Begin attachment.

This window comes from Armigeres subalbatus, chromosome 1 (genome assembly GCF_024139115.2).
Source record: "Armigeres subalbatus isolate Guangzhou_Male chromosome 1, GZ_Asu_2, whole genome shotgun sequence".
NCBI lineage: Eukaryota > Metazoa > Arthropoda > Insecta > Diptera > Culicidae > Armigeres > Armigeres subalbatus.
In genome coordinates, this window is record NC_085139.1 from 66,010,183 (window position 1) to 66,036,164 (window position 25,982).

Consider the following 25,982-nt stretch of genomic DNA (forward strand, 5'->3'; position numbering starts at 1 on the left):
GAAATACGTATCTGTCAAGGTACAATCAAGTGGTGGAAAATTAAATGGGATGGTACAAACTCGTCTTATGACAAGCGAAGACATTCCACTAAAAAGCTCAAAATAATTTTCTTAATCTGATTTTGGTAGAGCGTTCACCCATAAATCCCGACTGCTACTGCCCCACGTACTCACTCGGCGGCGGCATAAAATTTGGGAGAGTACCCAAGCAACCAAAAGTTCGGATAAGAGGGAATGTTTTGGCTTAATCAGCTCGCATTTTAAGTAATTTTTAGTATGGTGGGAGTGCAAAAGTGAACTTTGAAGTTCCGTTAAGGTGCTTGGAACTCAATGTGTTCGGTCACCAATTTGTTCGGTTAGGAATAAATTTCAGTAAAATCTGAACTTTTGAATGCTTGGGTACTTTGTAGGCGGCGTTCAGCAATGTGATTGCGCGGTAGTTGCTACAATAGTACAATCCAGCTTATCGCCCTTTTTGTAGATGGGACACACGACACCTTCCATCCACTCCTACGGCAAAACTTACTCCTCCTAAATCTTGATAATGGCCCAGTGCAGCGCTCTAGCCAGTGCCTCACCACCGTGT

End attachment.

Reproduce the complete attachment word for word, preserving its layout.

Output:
This window comes from Armigeres subalbatus, chromosome 1 (genome assembly GCF_024139115.2).
Source record: "Armigeres subalbatus isolate Guangzhou_Male chromosome 1, GZ_Asu_2, whole genome shotgun sequence".
NCBI lineage: Eukaryota > Metazoa > Arthropoda > Insecta > Diptera > Culicidae > Armigeres > Armigeres subalbatus.
In genome coordinates, this window is record NC_085139.1 from 66,010,183 (window position 1) to 66,036,164 (window position 25,982).

Consider the following 25,982-nt stretch of genomic DNA (forward strand, 5'->3'; position numbering starts at 1 on the left):
GAAATACGTATCTGTCAAGGTACAATCAAGTGGTGGAAAATTAAATGGGATGGTACAAACTCGTCTTATGACAAGCGAAGACATTCCACTAAAAAGCTCAAAATAATTTTCTTAATCTGATTTTGGTAGAGCGTTCACCCATAAATCCCGACTGCTACTGCCCCACGTACTCACTCGGCGGCGGCATAAAATTTGGGAGAGTACCCAAGCAACCAAAAGTTCGGATAAGAGGGAATGTTTTGGCTTAATCAGCTCGCATTTTAAGTAATTTTTAGTATGGTGGGAGTGCAAAAGTGAACTTTGAAGTTCCGTTAAGGTGCTTGGAACTCAATGTGTTCGGTCACCAATTTGTTCGGTTAGGAATAAATTTCAGTAAAATCTGAACTTTTGAATGCTTGGGTACTTTGTAGGCGGCGTTCAGCAATGTGATTGCGCGGTAGTTGCTACAATAGTACAATCCAGCTTATCGCCCTTTTTGTAGATGGGACACACGACACCTTCCATCCACTCCTACGGCAAAACTTACTCCTCCTAAATCTTGATAATGGCCCAGTGCAGCGCTCTAGCCAGTGCCTCACCACCGTGT